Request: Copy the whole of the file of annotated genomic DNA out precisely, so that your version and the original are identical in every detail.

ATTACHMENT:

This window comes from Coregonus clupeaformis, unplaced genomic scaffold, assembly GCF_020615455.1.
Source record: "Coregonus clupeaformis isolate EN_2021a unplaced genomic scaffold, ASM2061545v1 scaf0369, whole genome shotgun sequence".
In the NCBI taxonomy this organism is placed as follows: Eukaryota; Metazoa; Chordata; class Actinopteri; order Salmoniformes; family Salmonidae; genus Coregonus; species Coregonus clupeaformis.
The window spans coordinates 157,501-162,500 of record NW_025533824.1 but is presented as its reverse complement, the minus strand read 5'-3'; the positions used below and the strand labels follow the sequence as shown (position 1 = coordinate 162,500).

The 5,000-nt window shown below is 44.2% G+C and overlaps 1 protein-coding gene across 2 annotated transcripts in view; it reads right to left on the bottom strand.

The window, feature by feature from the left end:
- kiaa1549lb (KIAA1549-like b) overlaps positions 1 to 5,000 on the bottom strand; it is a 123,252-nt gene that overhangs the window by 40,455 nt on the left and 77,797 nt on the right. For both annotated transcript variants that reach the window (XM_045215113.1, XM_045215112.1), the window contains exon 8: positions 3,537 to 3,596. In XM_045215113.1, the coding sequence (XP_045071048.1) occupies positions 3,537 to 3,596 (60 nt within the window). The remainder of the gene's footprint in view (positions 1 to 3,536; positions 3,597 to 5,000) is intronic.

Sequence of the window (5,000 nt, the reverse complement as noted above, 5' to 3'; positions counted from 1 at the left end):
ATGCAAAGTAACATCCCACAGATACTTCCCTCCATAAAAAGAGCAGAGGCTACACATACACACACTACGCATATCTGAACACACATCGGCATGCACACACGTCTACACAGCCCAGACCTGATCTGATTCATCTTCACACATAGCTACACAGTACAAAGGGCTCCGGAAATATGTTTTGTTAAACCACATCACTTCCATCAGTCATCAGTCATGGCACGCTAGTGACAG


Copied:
This window comes from Coregonus clupeaformis, unplaced genomic scaffold, assembly GCF_020615455.1.
Source record: "Coregonus clupeaformis isolate EN_2021a unplaced genomic scaffold, ASM2061545v1 scaf0369, whole genome shotgun sequence".
In the NCBI taxonomy this organism is placed as follows: Eukaryota; Metazoa; Chordata; class Actinopteri; order Salmoniformes; family Salmonidae; genus Coregonus; species Coregonus clupeaformis.
The window spans coordinates 157,501-162,500 of record NW_025533824.1 but is presented as its reverse complement, the minus strand read 5'-3'; the positions used below and the strand labels follow the sequence as shown (position 1 = coordinate 162,500).

The 5,000-nt window shown below is 44.2% G+C and overlaps 1 protein-coding gene across 2 annotated transcripts in view; it reads right to left on the bottom strand.

The window, feature by feature from the left end:
- kiaa1549lb (KIAA1549-like b) overlaps positions 1 to 5,000 on the bottom strand; it is a 123,252-nt gene that overhangs the window by 40,455 nt on the left and 77,797 nt on the right. For both annotated transcript variants that reach the window (XM_045215113.1, XM_045215112.1), the window contains exon 8: positions 3,537 to 3,596. In XM_045215113.1, the coding sequence (XP_045071048.1) occupies positions 3,537 to 3,596 (60 nt within the window). The remainder of the gene's footprint in view (positions 1 to 3,536; positions 3,597 to 5,000) is intronic.

Sequence of the window (5,000 nt, the reverse complement as noted above, 5' to 3'; positions counted from 1 at the left end):
ATGCAAAGTAACATCCCACAGATACTTCCCTCCATAAAAAGAGCAGAGGCTACACATACACACACTACGCATATCTGAACACACATCGGCATGCACACACGTCTACACAGCCCAGACCTGATCTGATTCATCTTCACACATAGCTACACAGTACAAAGGGCTCCGGAAATATGTTTTGTTAAACCACATCACTTCCATCAGTCATCAGTCATGGCACGCTAGTGACAG